This way of seeing things, which despite everything continues to trust in the Lord, gives rise to filial gratitude. When this happens, our hearts become open to worship. On the other hand, when we focus exclusively on problems, and refuse to lift up our eyes to God, fear and confusion creep into our hearts, giving rise to anger, bewilderment, anxiety and depression. Then it becomes difficult to worship the Lord. Once this happens, we need to find the courage to break out of the circle of our foregone conclusions and to recognize that reality is much greater than we imagine. Lift up your eyes, look around and see. The Lord asks us first to trust in him, because he truly cares for everyone. If God so clothes the grass of the field, which grows today, and tomorrow is thrown into the fire, how much more will he provide for us? (cf. Lk 12:28). If we lift up our eyes to the Lord, and consider all things in his light, we will see that he never abandons us. The Word became flesh (cf. Jn 1:14) and remains with us always, for all time (cf. Mt 28:20). Always.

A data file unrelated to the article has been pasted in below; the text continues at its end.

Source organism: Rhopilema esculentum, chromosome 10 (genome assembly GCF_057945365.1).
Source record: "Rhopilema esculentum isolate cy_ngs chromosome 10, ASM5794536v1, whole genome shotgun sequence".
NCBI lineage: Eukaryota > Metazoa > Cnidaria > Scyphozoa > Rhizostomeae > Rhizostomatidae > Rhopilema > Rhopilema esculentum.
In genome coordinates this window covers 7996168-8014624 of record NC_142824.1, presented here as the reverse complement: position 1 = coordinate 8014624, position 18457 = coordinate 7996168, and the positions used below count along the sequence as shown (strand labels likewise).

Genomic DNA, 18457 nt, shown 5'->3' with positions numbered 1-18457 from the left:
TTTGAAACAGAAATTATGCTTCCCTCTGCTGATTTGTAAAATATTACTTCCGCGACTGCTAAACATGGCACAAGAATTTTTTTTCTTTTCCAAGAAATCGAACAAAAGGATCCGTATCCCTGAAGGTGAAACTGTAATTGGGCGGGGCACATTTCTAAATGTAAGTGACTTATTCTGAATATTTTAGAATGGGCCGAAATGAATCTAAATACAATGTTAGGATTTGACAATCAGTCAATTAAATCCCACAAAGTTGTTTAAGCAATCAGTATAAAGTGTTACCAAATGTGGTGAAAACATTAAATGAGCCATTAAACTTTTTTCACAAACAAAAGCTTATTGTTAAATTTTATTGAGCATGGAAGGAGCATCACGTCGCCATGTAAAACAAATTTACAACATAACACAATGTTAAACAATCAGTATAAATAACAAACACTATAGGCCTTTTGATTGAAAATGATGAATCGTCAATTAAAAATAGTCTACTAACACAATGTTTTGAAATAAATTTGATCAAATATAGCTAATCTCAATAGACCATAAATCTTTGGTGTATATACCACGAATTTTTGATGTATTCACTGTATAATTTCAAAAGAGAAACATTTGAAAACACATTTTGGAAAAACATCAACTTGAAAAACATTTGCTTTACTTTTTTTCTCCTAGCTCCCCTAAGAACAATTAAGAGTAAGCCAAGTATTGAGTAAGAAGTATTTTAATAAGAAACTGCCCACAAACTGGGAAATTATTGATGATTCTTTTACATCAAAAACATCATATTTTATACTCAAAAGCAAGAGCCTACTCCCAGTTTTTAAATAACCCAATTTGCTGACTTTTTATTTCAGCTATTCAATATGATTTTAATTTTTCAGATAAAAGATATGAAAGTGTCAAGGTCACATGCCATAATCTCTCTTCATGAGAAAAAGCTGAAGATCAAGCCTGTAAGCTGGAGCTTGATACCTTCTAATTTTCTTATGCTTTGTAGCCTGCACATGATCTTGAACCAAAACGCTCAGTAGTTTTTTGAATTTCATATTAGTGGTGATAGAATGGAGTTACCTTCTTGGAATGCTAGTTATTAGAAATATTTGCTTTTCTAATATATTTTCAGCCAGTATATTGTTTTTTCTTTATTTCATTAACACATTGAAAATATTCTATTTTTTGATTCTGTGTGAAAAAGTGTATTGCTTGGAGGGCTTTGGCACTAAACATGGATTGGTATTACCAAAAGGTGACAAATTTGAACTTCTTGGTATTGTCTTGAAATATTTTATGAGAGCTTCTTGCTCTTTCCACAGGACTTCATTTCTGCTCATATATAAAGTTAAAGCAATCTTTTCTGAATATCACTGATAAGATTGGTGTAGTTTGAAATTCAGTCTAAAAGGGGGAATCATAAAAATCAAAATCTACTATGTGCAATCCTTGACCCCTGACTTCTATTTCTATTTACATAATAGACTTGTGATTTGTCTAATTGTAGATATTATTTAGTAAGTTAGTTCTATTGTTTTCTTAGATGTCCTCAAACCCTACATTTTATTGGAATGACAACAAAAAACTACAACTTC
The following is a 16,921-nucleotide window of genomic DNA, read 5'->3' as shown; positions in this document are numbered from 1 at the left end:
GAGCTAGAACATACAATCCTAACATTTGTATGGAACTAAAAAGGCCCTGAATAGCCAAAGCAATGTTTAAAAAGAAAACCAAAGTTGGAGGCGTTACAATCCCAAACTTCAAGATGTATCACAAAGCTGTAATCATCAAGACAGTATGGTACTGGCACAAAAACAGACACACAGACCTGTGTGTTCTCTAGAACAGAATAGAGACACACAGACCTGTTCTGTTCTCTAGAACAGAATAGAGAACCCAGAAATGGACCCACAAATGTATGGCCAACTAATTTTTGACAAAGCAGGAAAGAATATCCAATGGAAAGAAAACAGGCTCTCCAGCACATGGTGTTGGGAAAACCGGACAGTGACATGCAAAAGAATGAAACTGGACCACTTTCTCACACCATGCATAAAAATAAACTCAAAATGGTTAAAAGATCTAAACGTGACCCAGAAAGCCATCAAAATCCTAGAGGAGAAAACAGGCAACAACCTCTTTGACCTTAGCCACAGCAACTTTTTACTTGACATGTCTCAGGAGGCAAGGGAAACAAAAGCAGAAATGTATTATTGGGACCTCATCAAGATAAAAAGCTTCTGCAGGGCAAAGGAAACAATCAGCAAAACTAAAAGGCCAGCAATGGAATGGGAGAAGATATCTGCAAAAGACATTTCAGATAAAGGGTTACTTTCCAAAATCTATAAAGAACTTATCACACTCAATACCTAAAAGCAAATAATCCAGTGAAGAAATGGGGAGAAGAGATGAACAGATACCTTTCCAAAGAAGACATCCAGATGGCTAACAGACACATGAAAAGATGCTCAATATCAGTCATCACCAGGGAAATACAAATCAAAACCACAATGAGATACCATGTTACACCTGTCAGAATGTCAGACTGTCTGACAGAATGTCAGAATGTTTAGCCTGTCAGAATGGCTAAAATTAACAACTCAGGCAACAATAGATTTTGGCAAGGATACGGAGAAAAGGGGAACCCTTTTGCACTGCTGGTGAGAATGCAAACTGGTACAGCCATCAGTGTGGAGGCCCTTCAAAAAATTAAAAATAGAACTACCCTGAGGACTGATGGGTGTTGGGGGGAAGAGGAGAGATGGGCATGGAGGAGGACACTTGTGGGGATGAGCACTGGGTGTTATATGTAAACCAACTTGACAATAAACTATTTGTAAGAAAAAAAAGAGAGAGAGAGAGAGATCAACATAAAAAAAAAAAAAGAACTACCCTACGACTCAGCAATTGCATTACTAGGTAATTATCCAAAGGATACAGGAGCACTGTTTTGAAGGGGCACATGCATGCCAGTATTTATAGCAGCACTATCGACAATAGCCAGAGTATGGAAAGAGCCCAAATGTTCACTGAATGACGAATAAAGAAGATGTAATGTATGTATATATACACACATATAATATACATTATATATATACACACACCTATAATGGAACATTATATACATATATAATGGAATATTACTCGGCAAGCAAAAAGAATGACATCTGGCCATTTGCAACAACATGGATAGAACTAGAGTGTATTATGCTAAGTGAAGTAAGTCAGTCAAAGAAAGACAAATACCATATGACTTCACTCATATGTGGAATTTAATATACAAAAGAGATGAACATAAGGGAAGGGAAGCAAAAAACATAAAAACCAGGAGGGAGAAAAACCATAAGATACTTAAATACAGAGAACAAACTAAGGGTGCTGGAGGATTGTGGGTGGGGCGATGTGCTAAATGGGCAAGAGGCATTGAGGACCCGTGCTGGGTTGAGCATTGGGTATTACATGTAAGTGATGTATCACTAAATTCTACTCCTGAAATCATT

When we lift up our eyes to God, life’s problems do not go away, no; instead we feel certain that the Lord grants us the strength to deal with them. The first step towards an attitude of worship, then, is to “lift up our eyes”. Our worship is that of disciples who have found in God a new and unexpected joy. Worldly joy is based on wealth, success or similar things, always with ourselves at the centre. The joy of Christ’s disciples, on the other hand, is based on the fidelity of God, whose promises never fail, whatever the crises we may face. Filial gratitude and joy awaken within us a desire to worship the Lord, who remains ever faithful and never abandons us.

The second helpful phrase is to set out on a journey. Before they could worship the Child in Bethlehem, the Magi had to undertake a lengthy journey. Matthew tells us that in those days “wise men from the East came to Jerusalem, saying: ‘Where is he who has been born king of the Jews? For we have seen his star in the East, and have come to worship him’” (Mt 2:1-2). A journey always involves a transformation, a change. After a journey, we are no longer the same. There is always something new about those who have made a journey: they have learned new things, encountered new people and situations, and found inner strength amid the hardships and risks they met along the way. No one worships the Lord without first experiencing the interior growth that comes from embarking on a journey.